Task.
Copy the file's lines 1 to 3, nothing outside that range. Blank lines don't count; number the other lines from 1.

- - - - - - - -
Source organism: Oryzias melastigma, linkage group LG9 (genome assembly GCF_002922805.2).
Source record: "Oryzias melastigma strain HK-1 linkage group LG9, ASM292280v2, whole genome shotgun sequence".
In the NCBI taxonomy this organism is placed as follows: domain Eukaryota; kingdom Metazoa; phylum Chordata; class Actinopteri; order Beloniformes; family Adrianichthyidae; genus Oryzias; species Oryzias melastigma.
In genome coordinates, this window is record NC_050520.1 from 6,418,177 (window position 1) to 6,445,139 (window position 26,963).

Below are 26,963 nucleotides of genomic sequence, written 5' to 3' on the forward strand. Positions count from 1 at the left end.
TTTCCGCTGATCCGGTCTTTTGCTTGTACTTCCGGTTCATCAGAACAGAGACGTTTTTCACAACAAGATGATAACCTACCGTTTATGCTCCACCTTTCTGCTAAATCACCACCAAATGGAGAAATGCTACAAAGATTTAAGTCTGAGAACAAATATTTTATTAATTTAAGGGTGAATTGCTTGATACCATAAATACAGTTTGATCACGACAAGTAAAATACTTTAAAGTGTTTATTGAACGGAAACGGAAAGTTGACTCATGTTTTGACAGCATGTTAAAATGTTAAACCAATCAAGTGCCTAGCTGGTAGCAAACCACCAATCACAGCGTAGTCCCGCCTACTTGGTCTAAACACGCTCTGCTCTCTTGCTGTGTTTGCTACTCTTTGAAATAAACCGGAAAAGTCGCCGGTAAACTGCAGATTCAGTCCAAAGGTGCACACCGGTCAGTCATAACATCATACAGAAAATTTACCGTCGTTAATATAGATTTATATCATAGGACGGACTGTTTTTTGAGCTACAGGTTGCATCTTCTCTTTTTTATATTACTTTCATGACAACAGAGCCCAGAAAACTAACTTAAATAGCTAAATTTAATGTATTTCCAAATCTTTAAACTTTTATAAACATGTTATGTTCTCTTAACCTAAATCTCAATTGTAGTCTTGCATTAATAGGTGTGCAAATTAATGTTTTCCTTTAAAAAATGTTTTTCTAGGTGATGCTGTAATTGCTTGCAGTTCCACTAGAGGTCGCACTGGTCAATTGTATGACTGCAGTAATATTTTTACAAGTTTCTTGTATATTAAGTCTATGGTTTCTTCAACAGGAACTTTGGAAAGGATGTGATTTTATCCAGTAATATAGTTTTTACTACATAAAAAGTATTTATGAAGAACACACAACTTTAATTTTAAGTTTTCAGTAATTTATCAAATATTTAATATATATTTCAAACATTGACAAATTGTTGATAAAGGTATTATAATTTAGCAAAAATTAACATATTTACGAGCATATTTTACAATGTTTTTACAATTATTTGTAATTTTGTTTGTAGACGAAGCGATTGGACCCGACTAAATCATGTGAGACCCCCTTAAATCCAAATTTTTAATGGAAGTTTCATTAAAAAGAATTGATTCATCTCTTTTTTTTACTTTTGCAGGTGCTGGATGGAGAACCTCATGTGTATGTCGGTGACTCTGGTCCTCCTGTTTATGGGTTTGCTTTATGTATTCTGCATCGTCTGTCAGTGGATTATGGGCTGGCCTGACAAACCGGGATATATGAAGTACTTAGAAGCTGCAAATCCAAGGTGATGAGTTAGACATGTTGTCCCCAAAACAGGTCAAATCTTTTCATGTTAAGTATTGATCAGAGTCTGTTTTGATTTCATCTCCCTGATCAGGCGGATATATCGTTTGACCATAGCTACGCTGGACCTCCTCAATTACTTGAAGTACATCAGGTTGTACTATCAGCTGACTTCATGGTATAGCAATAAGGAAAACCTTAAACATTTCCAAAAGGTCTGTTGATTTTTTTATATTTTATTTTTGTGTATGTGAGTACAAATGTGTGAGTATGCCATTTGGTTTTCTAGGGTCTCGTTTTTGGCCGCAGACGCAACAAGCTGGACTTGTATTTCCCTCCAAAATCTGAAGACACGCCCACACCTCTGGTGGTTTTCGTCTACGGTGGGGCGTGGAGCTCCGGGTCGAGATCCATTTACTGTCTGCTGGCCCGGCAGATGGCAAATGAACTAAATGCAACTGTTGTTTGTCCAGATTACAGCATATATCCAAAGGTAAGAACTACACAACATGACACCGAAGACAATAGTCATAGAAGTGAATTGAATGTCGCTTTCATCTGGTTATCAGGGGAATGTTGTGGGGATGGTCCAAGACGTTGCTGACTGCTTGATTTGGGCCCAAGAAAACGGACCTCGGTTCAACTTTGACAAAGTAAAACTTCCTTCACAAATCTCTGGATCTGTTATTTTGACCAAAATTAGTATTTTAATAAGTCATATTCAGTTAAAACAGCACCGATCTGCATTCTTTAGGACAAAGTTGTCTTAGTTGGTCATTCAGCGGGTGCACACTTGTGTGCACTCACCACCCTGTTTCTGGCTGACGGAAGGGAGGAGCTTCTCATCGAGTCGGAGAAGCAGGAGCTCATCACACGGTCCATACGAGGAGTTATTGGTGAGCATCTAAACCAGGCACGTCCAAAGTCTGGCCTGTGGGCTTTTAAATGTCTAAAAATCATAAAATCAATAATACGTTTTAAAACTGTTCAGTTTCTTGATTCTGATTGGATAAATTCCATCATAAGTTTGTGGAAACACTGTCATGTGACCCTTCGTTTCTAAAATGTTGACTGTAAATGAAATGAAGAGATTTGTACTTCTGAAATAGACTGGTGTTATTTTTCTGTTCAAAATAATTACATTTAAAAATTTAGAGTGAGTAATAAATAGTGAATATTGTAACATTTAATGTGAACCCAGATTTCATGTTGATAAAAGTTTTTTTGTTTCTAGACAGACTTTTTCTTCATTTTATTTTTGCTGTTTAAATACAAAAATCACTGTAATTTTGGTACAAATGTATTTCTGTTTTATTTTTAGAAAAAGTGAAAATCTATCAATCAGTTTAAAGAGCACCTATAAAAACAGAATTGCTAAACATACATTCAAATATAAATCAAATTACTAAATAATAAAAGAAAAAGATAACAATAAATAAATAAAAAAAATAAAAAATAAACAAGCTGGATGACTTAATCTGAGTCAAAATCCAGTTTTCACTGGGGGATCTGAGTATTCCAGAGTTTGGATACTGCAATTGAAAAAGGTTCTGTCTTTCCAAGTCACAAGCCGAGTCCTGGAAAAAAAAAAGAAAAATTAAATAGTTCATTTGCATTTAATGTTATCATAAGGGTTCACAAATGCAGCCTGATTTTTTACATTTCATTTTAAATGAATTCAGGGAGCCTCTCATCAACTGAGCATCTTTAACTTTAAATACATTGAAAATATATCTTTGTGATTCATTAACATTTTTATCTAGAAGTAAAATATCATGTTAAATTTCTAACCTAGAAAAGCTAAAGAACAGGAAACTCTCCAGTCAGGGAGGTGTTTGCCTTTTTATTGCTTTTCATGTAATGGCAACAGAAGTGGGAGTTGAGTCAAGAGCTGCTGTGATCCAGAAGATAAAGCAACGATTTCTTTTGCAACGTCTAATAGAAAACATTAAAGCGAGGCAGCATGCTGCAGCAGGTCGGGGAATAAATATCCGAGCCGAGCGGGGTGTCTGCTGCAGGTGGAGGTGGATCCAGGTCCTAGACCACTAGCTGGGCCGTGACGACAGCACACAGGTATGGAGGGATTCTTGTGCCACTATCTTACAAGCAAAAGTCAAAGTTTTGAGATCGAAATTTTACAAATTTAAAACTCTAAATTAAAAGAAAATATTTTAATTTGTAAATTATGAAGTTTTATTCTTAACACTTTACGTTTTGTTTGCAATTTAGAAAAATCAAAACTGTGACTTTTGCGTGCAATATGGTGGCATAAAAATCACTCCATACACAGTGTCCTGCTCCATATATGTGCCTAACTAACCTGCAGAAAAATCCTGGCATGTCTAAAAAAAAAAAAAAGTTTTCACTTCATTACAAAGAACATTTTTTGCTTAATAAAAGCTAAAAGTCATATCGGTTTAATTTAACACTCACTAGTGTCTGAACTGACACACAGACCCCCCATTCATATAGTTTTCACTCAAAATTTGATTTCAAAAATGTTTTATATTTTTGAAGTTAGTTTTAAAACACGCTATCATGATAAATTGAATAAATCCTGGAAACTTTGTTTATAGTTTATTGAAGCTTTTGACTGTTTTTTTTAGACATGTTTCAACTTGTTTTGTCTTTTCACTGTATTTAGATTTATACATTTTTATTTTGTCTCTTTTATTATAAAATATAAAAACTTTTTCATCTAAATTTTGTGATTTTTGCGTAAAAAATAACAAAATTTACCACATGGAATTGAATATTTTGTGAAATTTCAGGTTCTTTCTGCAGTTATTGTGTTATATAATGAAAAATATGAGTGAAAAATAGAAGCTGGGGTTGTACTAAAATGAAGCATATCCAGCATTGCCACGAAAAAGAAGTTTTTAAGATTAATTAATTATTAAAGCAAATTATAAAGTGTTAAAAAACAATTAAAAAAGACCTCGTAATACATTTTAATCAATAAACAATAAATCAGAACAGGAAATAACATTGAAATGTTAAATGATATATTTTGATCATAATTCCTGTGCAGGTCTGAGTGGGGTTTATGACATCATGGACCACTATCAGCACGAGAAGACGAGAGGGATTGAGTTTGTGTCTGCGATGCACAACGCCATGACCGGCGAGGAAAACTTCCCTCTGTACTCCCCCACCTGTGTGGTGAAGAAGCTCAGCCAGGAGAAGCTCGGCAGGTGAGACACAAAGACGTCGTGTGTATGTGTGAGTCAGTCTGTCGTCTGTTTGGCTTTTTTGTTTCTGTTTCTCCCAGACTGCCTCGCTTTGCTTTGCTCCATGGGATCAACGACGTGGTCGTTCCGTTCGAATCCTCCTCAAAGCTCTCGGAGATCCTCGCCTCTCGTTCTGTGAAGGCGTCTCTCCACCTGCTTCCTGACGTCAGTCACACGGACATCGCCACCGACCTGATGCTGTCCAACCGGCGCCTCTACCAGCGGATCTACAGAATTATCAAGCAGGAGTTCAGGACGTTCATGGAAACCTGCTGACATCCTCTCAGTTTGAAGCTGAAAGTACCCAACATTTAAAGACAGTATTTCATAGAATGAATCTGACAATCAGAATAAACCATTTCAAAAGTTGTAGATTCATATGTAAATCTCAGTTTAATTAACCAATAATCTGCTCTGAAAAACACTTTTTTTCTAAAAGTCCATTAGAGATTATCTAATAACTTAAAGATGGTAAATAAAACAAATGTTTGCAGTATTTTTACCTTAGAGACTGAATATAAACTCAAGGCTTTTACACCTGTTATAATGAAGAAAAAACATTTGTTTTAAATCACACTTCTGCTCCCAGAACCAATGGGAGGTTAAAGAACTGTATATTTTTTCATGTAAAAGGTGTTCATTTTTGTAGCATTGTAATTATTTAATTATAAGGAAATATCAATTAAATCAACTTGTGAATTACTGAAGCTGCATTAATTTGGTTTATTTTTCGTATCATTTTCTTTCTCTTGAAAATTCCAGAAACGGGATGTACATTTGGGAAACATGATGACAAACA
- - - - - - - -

Source organism: Oryzias melastigma, linkage group LG9 (genome assembly GCF_002922805.2).
Source record: "Oryzias melastigma strain HK-1 linkage group LG9, ASM292280v2, whole genome shotgun sequence".
In the NCBI taxonomy this organism is placed as follows: domain Eukaryota; kingdom Metazoa; phylum Chordata; class Actinopteri; order Beloniformes; family Adrianichthyidae; genus Oryzias; species Oryzias melastigma.